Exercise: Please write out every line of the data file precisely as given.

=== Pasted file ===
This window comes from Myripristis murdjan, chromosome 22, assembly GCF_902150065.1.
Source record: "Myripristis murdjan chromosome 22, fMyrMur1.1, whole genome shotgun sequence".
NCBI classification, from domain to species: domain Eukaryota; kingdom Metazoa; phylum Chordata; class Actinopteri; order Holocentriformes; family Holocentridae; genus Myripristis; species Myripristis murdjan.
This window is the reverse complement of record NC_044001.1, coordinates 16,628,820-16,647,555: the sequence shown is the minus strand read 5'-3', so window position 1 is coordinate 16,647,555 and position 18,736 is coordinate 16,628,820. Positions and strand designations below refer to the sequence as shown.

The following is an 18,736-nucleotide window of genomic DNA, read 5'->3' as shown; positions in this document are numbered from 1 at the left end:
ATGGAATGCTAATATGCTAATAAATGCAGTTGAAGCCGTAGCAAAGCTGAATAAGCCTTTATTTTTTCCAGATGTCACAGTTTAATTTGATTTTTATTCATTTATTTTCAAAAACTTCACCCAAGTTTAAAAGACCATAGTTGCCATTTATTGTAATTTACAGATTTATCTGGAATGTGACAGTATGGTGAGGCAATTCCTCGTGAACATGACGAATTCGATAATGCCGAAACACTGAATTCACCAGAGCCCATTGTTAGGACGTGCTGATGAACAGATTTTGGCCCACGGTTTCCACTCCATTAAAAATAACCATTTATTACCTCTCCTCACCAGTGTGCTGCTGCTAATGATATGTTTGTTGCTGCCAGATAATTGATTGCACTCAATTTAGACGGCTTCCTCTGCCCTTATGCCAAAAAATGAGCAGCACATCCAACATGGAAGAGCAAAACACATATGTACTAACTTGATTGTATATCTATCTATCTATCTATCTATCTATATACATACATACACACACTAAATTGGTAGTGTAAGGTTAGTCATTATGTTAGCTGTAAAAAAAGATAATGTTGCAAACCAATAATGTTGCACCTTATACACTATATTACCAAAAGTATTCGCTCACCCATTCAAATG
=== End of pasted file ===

This window comes from Myripristis murdjan, chromosome 22, assembly GCF_902150065.1.
Source record: "Myripristis murdjan chromosome 22, fMyrMur1.1, whole genome shotgun sequence".
NCBI classification, from domain to species: domain Eukaryota; kingdom Metazoa; phylum Chordata; class Actinopteri; order Holocentriformes; family Holocentridae; genus Myripristis; species Myripristis murdjan.
This window is the reverse complement of record NC_044001.1, coordinates 16,628,820-16,647,555: the sequence shown is the minus strand read 5'-3', so window position 1 is coordinate 16,647,555 and position 18,736 is coordinate 16,628,820. Positions and strand designations below refer to the sequence as shown.

The following is an 18,736-nucleotide window of genomic DNA, read 5'->3' as shown; positions in this document are numbered from 1 at the left end:
ATGGAATGCTAATATGCTAATAAATGCAGTTGAAGCCGTAGCAAAGCTGAATAAGCCTTTATTTTTTCCAGATGTCACAGTTTAATTTGATTTTTATTCATTTATTTTCAAAAACTTCACCCAAGTTTAAAAGACCATAGTTGCCATTTATTGTAATTTACAGATTTATCTGGAATGTGACAGTATGGTGAGGCAATTCCTCGTGAACATGACGAATTCGATAATGCCGAAACACTGAATTCACCAGAGCCCATTGTTAGGACGTGCTGATGAACAGATTTTGGCCCACGGTTTCCACTCCATTAAAAATAACCATTTATTACCTCTCCTCACCAGTGTGCTGCTGCTAATGATATGTTTGTTGCTGCCAGATAATTGATTGCACTCAATTTAGACGGCTTCCTCTGCCCTTATGCCAAAAAATGAGCAGCACATCCAACATGGAAGAGCAAAACACATATGTACTAACTTGATTGTATATCTATCTATCTATCTATCTATCTATATACATACATACACACACTAAATTGGTAGTGTAAGGTTAGTCATTATGTTAGCTGTAAAAAAAGATAATGTTGCAAACCAATAATGTTGCACCTTATACACTATATTACCAAAAGTATTCGCTCACCCATTCAAATG